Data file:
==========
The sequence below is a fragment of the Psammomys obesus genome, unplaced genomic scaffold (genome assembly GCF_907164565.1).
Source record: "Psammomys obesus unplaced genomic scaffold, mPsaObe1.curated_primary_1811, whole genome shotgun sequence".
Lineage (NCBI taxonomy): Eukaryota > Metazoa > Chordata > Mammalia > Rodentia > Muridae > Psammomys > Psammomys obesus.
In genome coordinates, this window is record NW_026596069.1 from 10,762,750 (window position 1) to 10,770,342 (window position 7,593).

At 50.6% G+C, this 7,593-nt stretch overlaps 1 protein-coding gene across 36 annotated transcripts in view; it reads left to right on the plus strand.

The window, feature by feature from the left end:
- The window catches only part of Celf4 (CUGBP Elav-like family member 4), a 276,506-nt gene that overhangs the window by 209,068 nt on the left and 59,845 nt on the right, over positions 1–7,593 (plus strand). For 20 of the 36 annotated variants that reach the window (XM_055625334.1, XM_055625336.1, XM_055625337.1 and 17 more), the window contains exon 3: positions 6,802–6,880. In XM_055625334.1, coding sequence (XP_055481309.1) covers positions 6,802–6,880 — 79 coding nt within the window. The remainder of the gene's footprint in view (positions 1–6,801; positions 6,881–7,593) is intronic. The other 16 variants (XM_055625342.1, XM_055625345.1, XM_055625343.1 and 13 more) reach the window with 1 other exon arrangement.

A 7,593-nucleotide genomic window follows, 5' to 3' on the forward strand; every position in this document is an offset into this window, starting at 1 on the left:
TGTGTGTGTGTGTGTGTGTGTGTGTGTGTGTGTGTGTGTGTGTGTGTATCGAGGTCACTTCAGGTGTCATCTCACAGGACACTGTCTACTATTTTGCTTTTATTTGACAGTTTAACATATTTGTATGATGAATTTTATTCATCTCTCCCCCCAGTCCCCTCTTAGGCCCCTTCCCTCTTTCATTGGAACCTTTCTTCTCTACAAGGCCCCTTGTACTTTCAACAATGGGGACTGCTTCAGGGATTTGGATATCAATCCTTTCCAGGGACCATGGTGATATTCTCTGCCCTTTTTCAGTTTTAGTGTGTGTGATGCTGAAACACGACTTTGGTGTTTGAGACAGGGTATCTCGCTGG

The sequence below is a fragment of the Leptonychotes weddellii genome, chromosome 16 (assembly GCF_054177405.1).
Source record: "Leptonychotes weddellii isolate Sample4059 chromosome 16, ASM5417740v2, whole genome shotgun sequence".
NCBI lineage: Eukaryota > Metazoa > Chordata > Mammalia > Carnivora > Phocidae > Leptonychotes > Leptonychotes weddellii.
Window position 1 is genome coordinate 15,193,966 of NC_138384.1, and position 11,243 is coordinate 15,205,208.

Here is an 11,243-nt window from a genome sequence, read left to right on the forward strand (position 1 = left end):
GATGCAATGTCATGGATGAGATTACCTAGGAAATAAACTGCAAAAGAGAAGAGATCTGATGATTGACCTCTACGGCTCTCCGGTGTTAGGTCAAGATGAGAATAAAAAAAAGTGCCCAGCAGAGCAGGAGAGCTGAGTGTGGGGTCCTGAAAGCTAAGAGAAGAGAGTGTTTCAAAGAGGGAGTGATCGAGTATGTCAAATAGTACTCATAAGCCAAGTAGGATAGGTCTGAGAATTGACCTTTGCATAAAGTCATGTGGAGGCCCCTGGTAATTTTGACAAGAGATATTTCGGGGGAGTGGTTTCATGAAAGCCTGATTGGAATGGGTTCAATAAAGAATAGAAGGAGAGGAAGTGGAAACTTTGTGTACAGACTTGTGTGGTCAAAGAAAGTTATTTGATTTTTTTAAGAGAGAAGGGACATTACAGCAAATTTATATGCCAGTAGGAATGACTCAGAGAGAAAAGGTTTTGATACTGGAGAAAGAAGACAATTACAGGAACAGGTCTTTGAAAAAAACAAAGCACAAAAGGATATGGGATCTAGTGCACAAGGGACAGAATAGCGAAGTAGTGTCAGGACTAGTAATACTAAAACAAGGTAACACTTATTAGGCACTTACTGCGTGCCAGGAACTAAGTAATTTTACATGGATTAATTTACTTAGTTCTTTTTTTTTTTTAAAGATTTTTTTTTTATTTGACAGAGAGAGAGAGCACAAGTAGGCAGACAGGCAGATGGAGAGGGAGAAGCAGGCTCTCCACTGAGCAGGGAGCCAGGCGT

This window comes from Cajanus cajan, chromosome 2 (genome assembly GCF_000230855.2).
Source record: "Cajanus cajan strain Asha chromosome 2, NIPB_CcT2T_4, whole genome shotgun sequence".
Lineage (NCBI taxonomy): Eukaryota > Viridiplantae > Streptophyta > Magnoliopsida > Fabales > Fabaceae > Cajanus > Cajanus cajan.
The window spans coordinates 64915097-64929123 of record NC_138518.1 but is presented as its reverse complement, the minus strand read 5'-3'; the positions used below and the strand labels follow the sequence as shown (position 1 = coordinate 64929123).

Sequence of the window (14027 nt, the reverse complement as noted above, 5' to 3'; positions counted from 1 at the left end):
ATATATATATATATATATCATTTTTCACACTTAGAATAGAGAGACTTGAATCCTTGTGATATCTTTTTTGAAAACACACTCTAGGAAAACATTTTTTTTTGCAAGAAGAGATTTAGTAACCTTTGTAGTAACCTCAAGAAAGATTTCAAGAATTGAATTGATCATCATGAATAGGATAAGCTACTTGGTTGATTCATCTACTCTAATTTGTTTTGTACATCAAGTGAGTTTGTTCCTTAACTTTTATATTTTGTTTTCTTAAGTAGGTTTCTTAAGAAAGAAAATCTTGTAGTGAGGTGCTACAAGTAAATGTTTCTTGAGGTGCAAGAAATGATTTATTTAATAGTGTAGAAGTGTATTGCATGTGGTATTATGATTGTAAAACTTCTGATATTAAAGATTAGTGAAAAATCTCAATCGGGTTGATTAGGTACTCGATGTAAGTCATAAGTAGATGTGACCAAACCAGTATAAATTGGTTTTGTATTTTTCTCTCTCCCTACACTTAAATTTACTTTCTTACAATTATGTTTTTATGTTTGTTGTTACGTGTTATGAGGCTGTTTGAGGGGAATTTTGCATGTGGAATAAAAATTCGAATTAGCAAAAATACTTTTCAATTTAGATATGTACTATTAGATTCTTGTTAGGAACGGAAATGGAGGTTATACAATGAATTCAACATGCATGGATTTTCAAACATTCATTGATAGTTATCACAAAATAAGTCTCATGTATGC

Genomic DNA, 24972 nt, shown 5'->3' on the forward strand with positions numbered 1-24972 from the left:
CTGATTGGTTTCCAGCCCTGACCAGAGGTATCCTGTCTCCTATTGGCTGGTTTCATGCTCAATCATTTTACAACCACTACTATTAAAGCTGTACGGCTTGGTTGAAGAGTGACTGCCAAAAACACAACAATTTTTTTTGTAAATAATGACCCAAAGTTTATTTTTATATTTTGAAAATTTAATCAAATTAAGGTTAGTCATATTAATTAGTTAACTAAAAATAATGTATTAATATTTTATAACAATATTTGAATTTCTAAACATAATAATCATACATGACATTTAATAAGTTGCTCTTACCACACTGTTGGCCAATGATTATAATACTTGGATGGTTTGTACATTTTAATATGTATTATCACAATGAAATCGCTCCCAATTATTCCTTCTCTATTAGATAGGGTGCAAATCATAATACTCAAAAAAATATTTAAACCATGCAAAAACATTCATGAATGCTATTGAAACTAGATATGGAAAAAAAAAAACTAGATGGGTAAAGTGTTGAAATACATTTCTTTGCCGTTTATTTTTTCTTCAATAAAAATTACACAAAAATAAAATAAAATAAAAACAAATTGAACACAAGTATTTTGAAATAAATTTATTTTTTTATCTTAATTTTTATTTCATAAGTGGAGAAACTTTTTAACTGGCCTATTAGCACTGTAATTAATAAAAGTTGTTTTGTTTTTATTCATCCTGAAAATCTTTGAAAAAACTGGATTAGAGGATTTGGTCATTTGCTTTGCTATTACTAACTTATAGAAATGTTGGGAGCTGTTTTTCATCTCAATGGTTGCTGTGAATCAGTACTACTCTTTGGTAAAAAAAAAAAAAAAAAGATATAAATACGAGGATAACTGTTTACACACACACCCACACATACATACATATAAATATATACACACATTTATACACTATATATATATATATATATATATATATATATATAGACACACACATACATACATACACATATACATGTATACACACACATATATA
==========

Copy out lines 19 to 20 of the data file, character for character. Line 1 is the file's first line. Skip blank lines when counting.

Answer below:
The window spans coordinates 64915097-64929123 of record NC_138518.1 but is presented as its reverse complement, the minus strand read 5'-3'; the positions used below and the strand labels follow the sequence as shown (position 1 = coordinate 64929123).

Sequence of the window (14027 nt, the reverse complement as noted above, 5' to 3'; positions counted from 1 at the left end):